Sending Office: Honorable Joe Wilson
Combat Russia’s Religious Freedom Violations in Ukraine; Cosponsor Ukraine Religious Freedom Support Act
Cosponsors: Reps. Moore, Meadows, Eshoo, Bilirakis, Cohen, Fitzpatrick, Veasey, Harris, Quigley, Hudson, Lipinski, Loudermilk, Kaptur, Aderholt, Philips, Bost, Raskin, Harder, Axne
We invite you to cosponsor the bipartisan Ukraine Religious Freedom Support Act (H.R. 5408).
H.R. 5408 combats particularly severe religious freedom violations in Crimea and parts of the Donbas region. Russia invaded and has illegally occupied Crimea since February 2014 and has controlled eastern Donbas since April 2014 with the non-state armed
groups it commands. Religious freedom violations in these territories have included detention, imprisonment, and torture. Under international humanitarian law, including the Geneva Conventions, Russia is responsible for religious freedom violations in these
- Would require the President of the United States to consider particularly severe violations of religious freedom in Russia-occupied or otherwise controlled territory in Ukraine when determining whether to designate Russia as a Country of Particular Concern
(CPC) for such violations under the International Religious Freedom Act of 1998. IFRA defines particularly severe violations as systematic, ongoing, an egregious, including torture, abduction, clandestine detention, and prolonged detention without charges. Russia
is currently on the Special Watch List of countries whose governments engage in or tolerate severe religious freedom violations
that do not meet all of IRFA’s CPC standard.
- Clarifies that Russia should be held responsible for violations in territory it occupies illegally or controls, not just for violations inside Russia’s internationally-recognized borders.
- Would state that it is the policy of the United States to apply visa sanctions to Russian government officials responsible for particularly severe religious freedom violations in Russia-controlled territory in Ukraine and to their spouses and children,
when applying the Immigration and Nationality Act as amended by the International Religious Freedom Act of 1998.
When the President designates a country of particular concern, the International Religious Freedom Act of 1998 requires the President to apply visa sanctions on individuals and take 15 actions* or commensurate action.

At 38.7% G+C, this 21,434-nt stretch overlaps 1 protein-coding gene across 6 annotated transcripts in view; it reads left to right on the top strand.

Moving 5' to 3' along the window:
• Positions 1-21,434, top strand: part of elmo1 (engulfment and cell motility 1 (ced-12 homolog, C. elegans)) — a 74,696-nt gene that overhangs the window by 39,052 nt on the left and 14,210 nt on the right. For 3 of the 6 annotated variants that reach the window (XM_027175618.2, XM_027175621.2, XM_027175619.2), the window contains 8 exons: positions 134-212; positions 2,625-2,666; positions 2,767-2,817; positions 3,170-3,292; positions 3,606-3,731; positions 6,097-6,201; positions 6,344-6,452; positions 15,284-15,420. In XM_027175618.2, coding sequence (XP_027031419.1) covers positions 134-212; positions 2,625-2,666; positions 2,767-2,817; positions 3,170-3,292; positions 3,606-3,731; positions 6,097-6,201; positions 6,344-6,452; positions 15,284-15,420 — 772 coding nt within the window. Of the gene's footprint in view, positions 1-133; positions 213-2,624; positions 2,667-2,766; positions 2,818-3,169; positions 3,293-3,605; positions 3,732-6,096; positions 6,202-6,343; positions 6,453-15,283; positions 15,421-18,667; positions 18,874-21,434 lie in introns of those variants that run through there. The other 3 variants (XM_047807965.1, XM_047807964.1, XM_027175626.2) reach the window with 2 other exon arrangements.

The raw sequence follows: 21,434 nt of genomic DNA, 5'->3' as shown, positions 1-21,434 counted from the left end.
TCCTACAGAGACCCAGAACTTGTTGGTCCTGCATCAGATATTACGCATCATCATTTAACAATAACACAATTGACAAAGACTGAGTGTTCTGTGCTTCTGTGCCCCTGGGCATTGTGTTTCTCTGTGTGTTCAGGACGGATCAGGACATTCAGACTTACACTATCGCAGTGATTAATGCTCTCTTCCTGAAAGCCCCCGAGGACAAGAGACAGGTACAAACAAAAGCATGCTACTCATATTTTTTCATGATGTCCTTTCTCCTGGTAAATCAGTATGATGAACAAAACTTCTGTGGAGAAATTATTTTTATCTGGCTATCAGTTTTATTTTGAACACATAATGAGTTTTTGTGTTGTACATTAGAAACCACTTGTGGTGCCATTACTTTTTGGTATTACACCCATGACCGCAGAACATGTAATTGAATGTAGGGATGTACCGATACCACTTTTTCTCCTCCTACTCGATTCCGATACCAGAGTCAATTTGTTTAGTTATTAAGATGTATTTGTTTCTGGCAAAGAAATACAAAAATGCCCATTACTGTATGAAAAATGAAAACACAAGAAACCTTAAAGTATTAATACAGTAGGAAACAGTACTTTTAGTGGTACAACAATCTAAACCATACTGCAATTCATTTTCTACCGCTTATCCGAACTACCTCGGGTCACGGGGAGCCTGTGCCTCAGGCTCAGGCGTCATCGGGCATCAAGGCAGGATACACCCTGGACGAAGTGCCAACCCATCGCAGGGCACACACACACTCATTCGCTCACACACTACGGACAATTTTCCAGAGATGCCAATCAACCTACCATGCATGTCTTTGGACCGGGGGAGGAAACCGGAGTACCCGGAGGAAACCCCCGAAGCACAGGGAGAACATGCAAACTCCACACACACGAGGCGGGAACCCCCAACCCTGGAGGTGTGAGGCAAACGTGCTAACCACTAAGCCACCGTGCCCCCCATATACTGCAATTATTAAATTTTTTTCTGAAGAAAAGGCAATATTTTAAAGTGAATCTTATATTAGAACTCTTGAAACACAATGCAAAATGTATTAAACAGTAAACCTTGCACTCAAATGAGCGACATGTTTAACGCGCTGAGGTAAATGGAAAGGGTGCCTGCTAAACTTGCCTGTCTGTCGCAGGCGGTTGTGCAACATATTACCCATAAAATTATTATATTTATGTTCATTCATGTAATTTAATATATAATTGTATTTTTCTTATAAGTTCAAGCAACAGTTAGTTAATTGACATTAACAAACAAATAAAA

IRFA authorizes the President to exercise waiver authority regarding Presidential action if the President determines and reports to the appropriate congressional committees that the CPC government has ceased the violations triggering Presidential action;
if exercising waiver authority would further the purposes of IRFA; or if the important national interest of the United States requires the exercise of this waiver authority.
To cosponsor H.R. 5408, please contact Oren Adaki in Rep. Wilson’s office
Oren.Adaki@mail.house.gov, Christina Mahoney in Rep. Cleaver’s office
Christina.Mahoney@mail.house.gov, or Nathaniel Hurd at the U.S. Helsinki Commission
Joe Wilson Emanuel Cleaver, II
Member of Congress Member of Congress
* The International Religious Freedom Act of 1998 requires the President to impose visa sanctions on foreign government officials who are responsible for particularly severe religious freedom violations, and their families, and take 15 actions or commensurate
action, unless the President exercises waiver authority. The actions listed in IRFA are:
- Private demarche.
- Official public demarche.
- Public condemnation.
- Public condemnation within one or more multilateral fora.
- Delaying or cancelling scientific exchanges.
- Delaying or cancelling of cultural exchanges.
- Denying working, official, or state visits.
- Delaying or cancelling one or more working, official, or state visits.
- Withdrawing, limiting, or suspending U.S. development assistance.
- Directing the Export-Import Bank of the United States, the Overseas Private Investment Corporation, or the Trade and Development Agency not to approve the issuance of guarantees, insurance, extensions of credit, or participations in the extension of credit
with respect to the specific government, agency, instrumentality, or official found or determined by the President to be responsible for the violations.
- Withdrawing, limiting, or suspending U.S. security assistance.
- Directing U.S. executive directors of international financial institutions to oppose and vote against loans primarily benefiting the specific foreign government, agency, instrumentality, or official found or determined by the President to be responsible
for the violations.
- Ordering heads of appropriate U.S. agencies not to issue licenses, and not to grant specific authority to export any goods or technology to the specific foreign government, agency, instrumentality, or official found or determined by the President to be
responsible for the violations, including under the Export Administration Act of 1979, the Arms Export Control Act, and the Atomic Energy Act of 1954.
- Prohibiting any U.S. financial institution from making loans or providing credits totaling more than $10,000,000 in any 12-month period to the specific foreign government, agency, instrumentality, or official found or determined by the President to be responsible
for the violations under section 401 or 402.
- Prohibiting the U.S. Government from procuring, or entering into any contract for the procurement of, any goods or services from the foreign government, entities, or officials found or determined by the President to be responsible for the violations.
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